With the glacier melting, access to the hut has become more difficult over time. How do you manage the infrastructure of the hut to ensure people will continue to enjoy it?
The first Konkordia Hut was built 50 meters above the glacier in 1877, but now towers around 200 meters above Konkordiaplatz. The SAC Section Grindelwald work tirelessly to keep the hut accessible - transitioning from ladders to steel staircases in the 1970’s - with many difficulties. This summer, they had to move the entire staircase due to rockfalls and vertical rock faces. However, if the glacier’s thickness continues to shrink by an average of one meter per year, it’s likely the location will have to be abandoned.
You lived in the hut for a few years with your family, can you tell us about your daily life there and what looking after a hut entails?
We lived at the Konkordia Hut for a total of nine years. From school age onwards, there was one teacher for each of our three children in the team and two to three hut helpers. With 155 beds, there was a big balancing act between empty and full because of changes in access during different seasons. Therefore, improvisation and flexibility were a must, and exactly what we really liked about the challenge. The range of tasks as a hut warden is almost limitless. These range from managing a large household, to technical challenges in all kinds of areas, including medical action.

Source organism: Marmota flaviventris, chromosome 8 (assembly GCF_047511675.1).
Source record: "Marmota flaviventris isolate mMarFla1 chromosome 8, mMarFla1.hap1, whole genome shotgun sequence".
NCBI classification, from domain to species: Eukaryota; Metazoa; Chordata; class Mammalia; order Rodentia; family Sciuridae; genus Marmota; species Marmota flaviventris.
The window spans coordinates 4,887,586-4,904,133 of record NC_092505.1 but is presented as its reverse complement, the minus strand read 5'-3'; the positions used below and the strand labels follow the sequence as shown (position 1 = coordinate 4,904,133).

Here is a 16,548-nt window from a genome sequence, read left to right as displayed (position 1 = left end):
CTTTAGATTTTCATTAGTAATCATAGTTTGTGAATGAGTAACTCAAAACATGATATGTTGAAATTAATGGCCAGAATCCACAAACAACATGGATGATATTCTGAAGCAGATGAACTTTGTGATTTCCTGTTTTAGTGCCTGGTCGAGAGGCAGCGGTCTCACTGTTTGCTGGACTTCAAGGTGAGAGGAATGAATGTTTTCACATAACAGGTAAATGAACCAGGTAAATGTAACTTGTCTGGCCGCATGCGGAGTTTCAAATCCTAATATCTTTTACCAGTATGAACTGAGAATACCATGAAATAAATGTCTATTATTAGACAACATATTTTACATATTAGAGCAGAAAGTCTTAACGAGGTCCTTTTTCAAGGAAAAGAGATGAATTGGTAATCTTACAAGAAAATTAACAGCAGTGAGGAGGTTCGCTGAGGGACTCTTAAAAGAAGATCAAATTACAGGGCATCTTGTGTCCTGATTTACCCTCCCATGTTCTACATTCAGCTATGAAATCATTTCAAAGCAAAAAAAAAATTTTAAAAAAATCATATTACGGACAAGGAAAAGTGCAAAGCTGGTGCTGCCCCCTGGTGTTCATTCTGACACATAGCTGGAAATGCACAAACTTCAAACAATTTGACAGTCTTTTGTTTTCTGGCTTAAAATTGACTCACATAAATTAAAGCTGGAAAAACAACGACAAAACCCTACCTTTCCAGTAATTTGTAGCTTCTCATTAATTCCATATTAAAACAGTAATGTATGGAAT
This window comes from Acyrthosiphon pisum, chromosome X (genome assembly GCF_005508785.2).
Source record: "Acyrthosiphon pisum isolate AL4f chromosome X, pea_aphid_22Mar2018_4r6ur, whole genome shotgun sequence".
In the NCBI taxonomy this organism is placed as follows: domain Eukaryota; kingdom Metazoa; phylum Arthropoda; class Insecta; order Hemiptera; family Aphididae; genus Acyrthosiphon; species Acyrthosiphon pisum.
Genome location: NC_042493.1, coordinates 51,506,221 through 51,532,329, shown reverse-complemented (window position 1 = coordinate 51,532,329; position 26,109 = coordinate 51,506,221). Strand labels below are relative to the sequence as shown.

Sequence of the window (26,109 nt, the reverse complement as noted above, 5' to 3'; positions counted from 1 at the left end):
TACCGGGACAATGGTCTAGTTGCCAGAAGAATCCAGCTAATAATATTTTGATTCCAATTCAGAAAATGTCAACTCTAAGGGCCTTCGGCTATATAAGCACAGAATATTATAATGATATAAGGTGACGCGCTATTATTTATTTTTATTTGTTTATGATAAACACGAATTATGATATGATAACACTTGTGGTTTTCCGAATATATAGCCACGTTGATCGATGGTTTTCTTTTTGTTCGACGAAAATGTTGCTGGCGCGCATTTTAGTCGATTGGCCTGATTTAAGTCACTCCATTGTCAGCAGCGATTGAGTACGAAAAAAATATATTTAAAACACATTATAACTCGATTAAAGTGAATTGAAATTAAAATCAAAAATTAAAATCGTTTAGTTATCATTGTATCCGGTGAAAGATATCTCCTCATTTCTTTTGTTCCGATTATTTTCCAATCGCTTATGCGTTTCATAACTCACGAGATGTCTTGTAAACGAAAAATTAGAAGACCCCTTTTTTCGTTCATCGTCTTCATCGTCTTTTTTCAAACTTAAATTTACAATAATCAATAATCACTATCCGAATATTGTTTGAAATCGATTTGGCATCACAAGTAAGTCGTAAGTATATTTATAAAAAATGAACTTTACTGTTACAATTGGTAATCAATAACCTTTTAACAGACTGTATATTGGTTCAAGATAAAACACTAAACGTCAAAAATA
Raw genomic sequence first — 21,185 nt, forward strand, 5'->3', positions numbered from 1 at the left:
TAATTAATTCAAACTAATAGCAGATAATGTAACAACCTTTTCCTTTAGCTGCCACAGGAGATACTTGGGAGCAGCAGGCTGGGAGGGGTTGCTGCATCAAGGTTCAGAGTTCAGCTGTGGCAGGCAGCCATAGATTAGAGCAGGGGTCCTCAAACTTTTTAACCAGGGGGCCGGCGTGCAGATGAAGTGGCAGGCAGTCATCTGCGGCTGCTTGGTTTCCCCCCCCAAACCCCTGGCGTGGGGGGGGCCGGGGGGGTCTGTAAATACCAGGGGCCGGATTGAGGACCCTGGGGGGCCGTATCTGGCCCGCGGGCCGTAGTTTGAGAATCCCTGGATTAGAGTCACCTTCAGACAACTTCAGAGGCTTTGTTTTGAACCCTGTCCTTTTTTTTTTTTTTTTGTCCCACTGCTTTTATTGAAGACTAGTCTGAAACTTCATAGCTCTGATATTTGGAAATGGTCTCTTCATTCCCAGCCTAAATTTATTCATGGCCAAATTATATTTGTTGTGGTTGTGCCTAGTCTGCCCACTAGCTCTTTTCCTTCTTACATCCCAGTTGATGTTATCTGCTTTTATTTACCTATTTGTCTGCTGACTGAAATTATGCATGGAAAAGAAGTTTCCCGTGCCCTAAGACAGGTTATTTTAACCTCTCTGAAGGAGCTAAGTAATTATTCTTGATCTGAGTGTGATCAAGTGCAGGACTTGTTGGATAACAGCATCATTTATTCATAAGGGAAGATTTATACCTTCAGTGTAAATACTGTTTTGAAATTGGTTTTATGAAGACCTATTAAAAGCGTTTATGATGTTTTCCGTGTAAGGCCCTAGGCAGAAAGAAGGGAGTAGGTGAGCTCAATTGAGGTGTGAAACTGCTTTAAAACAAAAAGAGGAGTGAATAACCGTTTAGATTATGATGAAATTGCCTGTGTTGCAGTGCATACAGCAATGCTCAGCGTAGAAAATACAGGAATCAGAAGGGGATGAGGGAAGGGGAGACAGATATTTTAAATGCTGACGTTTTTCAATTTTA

How does it feel to witness the changes to the glacier personally?
As the Konkordia hut warden, I have seen the changes very clearly. The retreat of the glacier and securing the ascent to the hut are challenges that spice up my everyday life. Glaciers are beautiful and fascinating to watch, it’s like time unfolding in front of you. I have already found fossilized shells in steep cliffs that are thousands or millions of years old—a genuine piece of the Earth’s historical timeline. All of this continues to fill me with admiration and awe at the glacier.